It’s also important to consider the value of organic traffic. Because customers often tune out ads, they’re looking for quick solutions that don’t involve a heavy sales pitch. Even if a web user who finds your site isn’t completely ready to make a purchase, you can achieve other marketing goals by optimizing your site and improving your search rankings.
SEO is an excellent choice for those who are operating with a limited budget, who are looking to increase their long-term return on ad spend (ROAS), and who want to prove their authority to web users in every stage of their buyer’s journey.
That said, SEO isn’t the only way to spend your marketing dollars. Let’s segue into pay-per-click advertising and why it’s worthy of your consideration.
The Perks of PPC
PPC ads may not be as visually enticing as display ads, but they can yield some pretty extraordinary results—especially if you’re in a time crunch.
Although you’ll probably end up spending more to run a PPC ad campaign than you would to optimize your website, you’ll be able to see results in a much shorter period of time. That’s crucial if your business needs to promote a new product or a limited-time offer.
It also helps that PPC ads actually appear first before any organic results. While they are marked as ads, many web searchers don’t realize that those sites are paying for that prime real estate. This means they’re more likely to be clicked than organic results that appear below the fold.
PPC also allows for more precise targeting than SEO. While you can bid on keywords with PPC (in a similar way to optimizing for keywords with SEO), you can also segment your audience further based on age, location, and a host of other factors. You can even select the specific time of day to run your ads or ensure they aren’t displayed to certain people based on context.
PPC ads can provide you with additional insights, especially in terms of testing. You’ll be able to run more than one ad at the same time to assess which is more effective. This can allow you to adjust your strategy quickly for better results, which is much harder to do with SEO.
In the end, PPC provides speed, great feedback, and granular control. It’s ideal for businesses that need results fast or who are looking to appear before a more specific audience. However, that doesn’t mean it’s inherently better than SEO.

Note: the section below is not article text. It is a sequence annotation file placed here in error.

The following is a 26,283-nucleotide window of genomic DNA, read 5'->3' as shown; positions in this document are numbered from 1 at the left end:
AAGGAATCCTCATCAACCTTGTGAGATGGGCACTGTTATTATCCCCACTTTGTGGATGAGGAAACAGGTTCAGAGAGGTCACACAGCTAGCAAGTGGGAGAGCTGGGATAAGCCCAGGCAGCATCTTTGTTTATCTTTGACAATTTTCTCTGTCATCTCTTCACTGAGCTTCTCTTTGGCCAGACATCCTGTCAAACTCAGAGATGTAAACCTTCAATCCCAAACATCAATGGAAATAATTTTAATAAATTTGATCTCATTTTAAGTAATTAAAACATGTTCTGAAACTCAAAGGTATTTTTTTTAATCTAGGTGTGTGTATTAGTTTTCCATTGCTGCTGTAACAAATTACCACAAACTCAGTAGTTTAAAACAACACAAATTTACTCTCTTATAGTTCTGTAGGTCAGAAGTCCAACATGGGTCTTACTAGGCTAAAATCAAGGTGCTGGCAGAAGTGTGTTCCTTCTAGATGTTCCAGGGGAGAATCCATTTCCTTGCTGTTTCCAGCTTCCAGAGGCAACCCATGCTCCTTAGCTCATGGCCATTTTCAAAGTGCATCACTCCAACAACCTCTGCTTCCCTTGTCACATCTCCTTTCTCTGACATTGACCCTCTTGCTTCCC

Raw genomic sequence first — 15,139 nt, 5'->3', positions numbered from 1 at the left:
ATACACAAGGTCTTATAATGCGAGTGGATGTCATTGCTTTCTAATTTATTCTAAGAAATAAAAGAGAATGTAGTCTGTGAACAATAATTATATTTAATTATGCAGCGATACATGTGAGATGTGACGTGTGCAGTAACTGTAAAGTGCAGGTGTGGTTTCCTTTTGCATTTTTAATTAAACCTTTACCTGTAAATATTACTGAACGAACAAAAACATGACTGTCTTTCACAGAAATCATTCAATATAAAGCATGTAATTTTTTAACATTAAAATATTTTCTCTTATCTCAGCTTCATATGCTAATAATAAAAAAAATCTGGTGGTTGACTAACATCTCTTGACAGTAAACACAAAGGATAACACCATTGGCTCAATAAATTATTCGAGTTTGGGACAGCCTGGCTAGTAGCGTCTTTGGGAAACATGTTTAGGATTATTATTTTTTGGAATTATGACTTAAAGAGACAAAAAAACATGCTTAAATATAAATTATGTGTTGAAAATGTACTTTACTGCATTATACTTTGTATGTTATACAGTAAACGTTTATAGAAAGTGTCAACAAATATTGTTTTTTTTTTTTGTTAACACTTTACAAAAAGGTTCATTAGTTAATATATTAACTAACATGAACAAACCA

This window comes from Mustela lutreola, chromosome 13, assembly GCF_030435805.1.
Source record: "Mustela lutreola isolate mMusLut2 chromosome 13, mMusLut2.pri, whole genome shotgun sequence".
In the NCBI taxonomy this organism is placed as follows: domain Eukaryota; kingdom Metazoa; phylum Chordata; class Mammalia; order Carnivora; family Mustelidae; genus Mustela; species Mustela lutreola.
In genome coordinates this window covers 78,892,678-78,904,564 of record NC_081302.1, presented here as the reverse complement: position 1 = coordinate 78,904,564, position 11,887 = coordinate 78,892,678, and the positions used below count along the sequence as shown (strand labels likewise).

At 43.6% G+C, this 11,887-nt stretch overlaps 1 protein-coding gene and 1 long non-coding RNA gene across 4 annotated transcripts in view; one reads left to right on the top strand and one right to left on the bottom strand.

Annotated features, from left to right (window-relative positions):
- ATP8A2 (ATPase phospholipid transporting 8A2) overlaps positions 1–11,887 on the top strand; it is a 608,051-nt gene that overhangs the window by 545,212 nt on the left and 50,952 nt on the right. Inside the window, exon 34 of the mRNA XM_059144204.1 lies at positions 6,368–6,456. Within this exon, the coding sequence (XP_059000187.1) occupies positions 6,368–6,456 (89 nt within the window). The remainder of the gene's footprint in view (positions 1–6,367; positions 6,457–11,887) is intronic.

SEO Vs. PPC: Which is Better?
If you were looking for a quick and clear answer to the SEO vs. PPC argument, we’re going to have to disappoint you.
The honest answer to this question is: it depends.
If you feel the need to choose between SEO and PPC, it’s important to first determine your goals and your priorities.
Your decision will probably depend on:
- Goals (clicks, sales, brand awareness)
- Time allotted
For time-sensitive promotions with a less restrictive budget, PPC may be a good choice. But if you’re looking to provide value over time and have only a small marketing budget, SEO might be the way to go.
However, there is a third option—and it doesn’t involve an “either/or” decision.
Developing a Diverse SEO+PPC Strategy
If you’ve ever invested in the stock market, you probably understand the idea of diversification. Putting all your eggs in one basket isn’t recommended; you’ll instead want to split up your investments into different areas to protect you and to increase your potential profitability.
It’s the same with your marketing and advertising strategy. Your efforts will be far more successful if you’re able to cover all your bases. That way, you won’t have to panic if Google updates its algorithm or if you have to scale back on paid ads.
What’s more, PPC and SEO actually complement one another. They’re essentially opposites in the way they operate, so using them together is really smart.
You can use SEO behind the scenes to build awareness and traffic over time while keeping costs low. At the same time, you can run PPC ads to increase your conversions quickly or gain insight into the most effective way to reach your customers.
Using a combination of SEO and PPC will strengthen your strategy. Taking a more holistic approach to your promotional tactics will make for a healthier growth plan overall.
Choosing the right marketing or advertising avenue isn’t always easy. But sometimes, you don’t actually have to choose. If you have the ability to commit to both SEO and PPC, your business will be all the better for it.